By Edward M. Bury, APR (aka The PRDude)
The title of this post is quite long. So, I’ll be relatively brief.
On November 21, I had the honor to shake the hand of one of the undisputed titans in public relations: Al Golin, founder and chairman of international communications firm Golin Harris, identified graphically by its lower case “gh” logo.
Mr. Golin was being honored by PRSA Chicago, along with Bridget Coffing, SVP and Chief Communications Officer for McDonald’s Corporation, at the Chapter’s annual fall Senior Leaders recognition reception. The gathering, which attracted perhaps 70 of my town’s foremost PR practitioners, was held at the prestigious Racquet Club 0f Chicago, an old-line business and social club headquartered in the Gold Coast neighborhood. That meant I had to don and jacket and tie, and be on my best behavior.
Not a problem, as I have colorful ties and sport jackets to last decades; and, I revisited guidelines for proper conduct at tony venues. (For the record, I own a tennis racquet, but don’t think I could afford Racquet Club dues.) Back to reality.
After some comments and a well-produced video about the 57-year-old relationship between GH (or is it “gh?”) and the fast-food giant, I had an opportunity to meet Mr. Golin and shake his hand. He was very gracious, listening to my tenure in the agency world 20-plus years prior; I noted my big take-away from his comments was that even after 57 years of outstanding service to an iconic global brand like McDonald’s, the GH team has to earn the client’s continued business every day.
I wish all of us in the industry would take these words to heart. Every day.
Leadership at the Public Relations Society of America is asking Society members and anyone who’d like to speak their mind to offer ways to revitalize the APR, which turns 50 next year. Here’s my strategic contribution: Make a concentrated effort to promote Accreditation to the segment of the public relations business with the largest concentration of potential candidates — public relations agencies.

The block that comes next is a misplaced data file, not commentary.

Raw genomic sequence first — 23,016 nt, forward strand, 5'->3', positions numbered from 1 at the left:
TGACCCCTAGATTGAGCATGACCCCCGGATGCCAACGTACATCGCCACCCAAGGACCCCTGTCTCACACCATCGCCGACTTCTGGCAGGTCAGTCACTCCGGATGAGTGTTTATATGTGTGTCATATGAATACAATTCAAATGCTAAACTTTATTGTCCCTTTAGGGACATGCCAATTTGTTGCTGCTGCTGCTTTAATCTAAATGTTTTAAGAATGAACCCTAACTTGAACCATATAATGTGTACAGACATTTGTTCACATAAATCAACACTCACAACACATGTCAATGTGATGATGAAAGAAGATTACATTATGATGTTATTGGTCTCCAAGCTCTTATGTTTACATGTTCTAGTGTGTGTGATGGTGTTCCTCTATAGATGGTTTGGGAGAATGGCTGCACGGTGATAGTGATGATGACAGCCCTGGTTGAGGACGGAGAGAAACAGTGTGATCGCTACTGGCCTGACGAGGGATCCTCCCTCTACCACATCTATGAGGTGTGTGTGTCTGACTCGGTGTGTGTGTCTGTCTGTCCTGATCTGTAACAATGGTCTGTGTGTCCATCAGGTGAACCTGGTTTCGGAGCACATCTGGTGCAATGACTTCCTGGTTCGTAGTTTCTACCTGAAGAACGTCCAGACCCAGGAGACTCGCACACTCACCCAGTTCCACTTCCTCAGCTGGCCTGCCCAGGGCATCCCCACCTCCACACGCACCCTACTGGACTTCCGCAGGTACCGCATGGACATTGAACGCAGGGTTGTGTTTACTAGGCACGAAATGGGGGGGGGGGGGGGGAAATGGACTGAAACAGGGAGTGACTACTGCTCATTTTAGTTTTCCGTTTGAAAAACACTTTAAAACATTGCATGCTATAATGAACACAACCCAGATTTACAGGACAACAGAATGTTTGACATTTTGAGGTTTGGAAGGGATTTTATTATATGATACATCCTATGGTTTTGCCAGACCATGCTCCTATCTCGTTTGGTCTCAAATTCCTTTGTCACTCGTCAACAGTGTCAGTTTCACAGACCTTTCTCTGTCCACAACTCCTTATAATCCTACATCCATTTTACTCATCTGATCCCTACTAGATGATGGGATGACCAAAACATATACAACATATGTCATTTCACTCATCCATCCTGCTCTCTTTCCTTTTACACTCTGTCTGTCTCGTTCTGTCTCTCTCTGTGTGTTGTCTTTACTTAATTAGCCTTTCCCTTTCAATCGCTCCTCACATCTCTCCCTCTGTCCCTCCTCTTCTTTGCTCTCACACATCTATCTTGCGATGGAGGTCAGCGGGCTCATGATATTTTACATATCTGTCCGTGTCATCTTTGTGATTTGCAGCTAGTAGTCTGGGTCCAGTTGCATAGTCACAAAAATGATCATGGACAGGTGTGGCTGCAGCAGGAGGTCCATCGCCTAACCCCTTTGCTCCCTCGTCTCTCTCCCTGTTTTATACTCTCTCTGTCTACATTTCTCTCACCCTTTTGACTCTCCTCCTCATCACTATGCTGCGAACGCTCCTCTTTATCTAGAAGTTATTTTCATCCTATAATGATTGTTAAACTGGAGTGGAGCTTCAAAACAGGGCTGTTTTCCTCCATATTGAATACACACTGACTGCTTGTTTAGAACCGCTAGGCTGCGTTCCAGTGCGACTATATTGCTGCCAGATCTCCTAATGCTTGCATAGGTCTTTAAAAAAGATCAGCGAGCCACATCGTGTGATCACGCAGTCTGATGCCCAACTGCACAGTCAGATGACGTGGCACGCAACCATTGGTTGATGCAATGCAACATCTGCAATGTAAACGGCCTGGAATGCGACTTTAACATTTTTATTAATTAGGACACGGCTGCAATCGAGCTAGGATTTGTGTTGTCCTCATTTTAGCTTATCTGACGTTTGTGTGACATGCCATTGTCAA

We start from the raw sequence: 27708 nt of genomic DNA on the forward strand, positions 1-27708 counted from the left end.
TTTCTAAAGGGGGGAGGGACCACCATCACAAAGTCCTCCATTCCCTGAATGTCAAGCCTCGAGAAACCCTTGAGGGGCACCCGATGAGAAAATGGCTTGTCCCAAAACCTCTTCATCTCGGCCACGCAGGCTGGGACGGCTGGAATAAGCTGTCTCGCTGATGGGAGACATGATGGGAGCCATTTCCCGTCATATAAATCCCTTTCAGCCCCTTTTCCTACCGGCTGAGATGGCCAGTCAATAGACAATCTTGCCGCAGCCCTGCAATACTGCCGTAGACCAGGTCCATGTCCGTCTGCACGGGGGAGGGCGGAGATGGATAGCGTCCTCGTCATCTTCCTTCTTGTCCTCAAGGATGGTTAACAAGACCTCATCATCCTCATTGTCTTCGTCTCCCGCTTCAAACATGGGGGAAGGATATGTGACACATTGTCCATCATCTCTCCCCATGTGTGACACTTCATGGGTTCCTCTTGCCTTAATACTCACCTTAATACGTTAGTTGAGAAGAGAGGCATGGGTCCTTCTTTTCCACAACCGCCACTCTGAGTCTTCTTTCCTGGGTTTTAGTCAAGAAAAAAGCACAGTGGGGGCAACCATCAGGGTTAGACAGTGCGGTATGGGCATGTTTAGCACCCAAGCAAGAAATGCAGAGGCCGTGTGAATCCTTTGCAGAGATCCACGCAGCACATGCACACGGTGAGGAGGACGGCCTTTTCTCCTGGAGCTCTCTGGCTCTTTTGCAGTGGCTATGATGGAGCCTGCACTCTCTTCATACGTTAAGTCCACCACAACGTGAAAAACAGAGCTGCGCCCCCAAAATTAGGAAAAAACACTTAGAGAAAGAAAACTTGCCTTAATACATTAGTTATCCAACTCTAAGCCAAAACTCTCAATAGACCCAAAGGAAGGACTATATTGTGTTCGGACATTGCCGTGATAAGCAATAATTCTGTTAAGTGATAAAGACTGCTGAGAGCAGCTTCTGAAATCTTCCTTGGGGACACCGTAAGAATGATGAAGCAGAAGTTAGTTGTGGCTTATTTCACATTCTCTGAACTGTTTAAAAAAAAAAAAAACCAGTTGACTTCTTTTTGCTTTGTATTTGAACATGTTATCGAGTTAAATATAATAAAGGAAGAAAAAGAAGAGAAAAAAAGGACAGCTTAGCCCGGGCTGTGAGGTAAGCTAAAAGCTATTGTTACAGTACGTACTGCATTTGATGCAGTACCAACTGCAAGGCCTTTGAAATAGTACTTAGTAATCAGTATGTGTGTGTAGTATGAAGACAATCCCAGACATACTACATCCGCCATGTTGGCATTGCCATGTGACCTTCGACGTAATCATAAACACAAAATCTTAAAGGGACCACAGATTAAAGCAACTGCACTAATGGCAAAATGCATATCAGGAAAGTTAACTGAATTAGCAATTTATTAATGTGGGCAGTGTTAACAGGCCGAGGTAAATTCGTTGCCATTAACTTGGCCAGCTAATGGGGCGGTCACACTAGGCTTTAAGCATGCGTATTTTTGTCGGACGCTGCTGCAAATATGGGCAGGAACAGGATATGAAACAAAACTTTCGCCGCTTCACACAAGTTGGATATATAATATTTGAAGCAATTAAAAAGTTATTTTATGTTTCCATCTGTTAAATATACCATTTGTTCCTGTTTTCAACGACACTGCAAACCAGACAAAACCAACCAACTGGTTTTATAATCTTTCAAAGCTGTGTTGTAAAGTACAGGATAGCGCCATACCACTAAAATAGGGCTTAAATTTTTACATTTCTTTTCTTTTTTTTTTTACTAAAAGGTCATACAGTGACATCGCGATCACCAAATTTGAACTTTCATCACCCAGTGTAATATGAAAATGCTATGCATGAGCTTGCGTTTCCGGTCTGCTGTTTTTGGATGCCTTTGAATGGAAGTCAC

Makes sense, doesn’t it? During my six years on the Universal Accreditation Board, I took special notice of the business affiliation of newly Accredited professionals. The large majority were not from the agency arena, but from non-profit organizations, government, education and healthcare companies.
As an incentive to champion Accreditation, offer agency pros — or any organization or group for that matter — a “group discount” on the cost of the examination if, say, five or more employees enter the process at the same time. To do their part, agencies could allow APR candidates two hours each week to study and prepare for the three-step process.
Need more? Here are three benefits for each side:
1. Account team members who have demonstrated the knowledge, skills and abilities required for modern strategic public relations.
2. Employees who will be committed to lifelong learning.
3. Perhaps lower turnover, as employees might want to hang around an agency that nurtures Accreditation.
1. Earn a credential that lets one evolve from strategist to tactician.
2. Join the ranks of thousands of PR professionals from all disciplines who are Accredited.
3. Hold the credential needed to participate as an elected officer within PRSA.
Okay, this wasn’t a “relatively brief” post, but one more thought. If I have the opportunity to meet Mr. Golin again, I’ll ask his advice on how to re-energize Accreditation.